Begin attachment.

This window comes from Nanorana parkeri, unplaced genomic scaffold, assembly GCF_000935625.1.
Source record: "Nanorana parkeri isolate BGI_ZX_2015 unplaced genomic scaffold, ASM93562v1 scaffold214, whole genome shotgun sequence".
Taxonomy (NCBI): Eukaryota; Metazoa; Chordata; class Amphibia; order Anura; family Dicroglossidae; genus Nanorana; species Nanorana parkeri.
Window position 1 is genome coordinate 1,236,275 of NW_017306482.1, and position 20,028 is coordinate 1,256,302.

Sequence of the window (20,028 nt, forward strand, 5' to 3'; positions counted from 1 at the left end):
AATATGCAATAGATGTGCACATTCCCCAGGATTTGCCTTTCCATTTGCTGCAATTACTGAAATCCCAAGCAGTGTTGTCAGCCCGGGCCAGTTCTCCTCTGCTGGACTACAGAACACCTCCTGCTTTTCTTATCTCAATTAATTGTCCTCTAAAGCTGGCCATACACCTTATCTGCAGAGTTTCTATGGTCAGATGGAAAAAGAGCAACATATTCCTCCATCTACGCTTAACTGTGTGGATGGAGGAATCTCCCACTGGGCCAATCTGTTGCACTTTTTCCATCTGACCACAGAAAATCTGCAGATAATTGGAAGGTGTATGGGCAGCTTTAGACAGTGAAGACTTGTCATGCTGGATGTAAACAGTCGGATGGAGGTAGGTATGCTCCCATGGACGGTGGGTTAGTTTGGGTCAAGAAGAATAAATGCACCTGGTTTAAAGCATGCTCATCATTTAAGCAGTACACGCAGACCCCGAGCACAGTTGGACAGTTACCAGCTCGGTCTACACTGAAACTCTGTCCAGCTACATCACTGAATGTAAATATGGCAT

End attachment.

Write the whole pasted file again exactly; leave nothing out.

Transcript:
This window comes from Nanorana parkeri, unplaced genomic scaffold, assembly GCF_000935625.1.
Source record: "Nanorana parkeri isolate BGI_ZX_2015 unplaced genomic scaffold, ASM93562v1 scaffold214, whole genome shotgun sequence".
Taxonomy (NCBI): Eukaryota; Metazoa; Chordata; class Amphibia; order Anura; family Dicroglossidae; genus Nanorana; species Nanorana parkeri.
Window position 1 is genome coordinate 1,236,275 of NW_017306482.1, and position 20,028 is coordinate 1,256,302.

Sequence of the window (20,028 nt, forward strand, 5' to 3'; positions counted from 1 at the left end):
AATATGCAATAGATGTGCACATTCCCCAGGATTTGCCTTTCCATTTGCTGCAATTACTGAAATCCCAAGCAGTGTTGTCAGCCCGGGCCAGTTCTCCTCTGCTGGACTACAGAACACCTCCTGCTTTTCTTATCTCAATTAATTGTCCTCTAAAGCTGGCCATACACCTTATCTGCAGAGTTTCTATGGTCAGATGGAAAAAGAGCAACATATTCCTCCATCTACGCTTAACTGTGTGGATGGAGGAATCTCCCACTGGGCCAATCTGTTGCACTTTTTCCATCTGACCACAGAAAATCTGCAGATAATTGGAAGGTGTATGGGCAGCTTTAGACAGTGAAGACTTGTCATGCTGGATGTAAACAGTCGGATGGAGGTAGGTATGCTCCCATGGACGGTGGGTTAGTTTGGGTCAAGAAGAATAAATGCACCTGGTTTAAAGCATGCTCATCATTTAAGCAGTACACGCAGACCCCGAGCACAGTTGGACAGTTACCAGCTCGGTCTACACTGAAACTCTGTCCAGCTACATCACTGAATGTAAATATGGCAT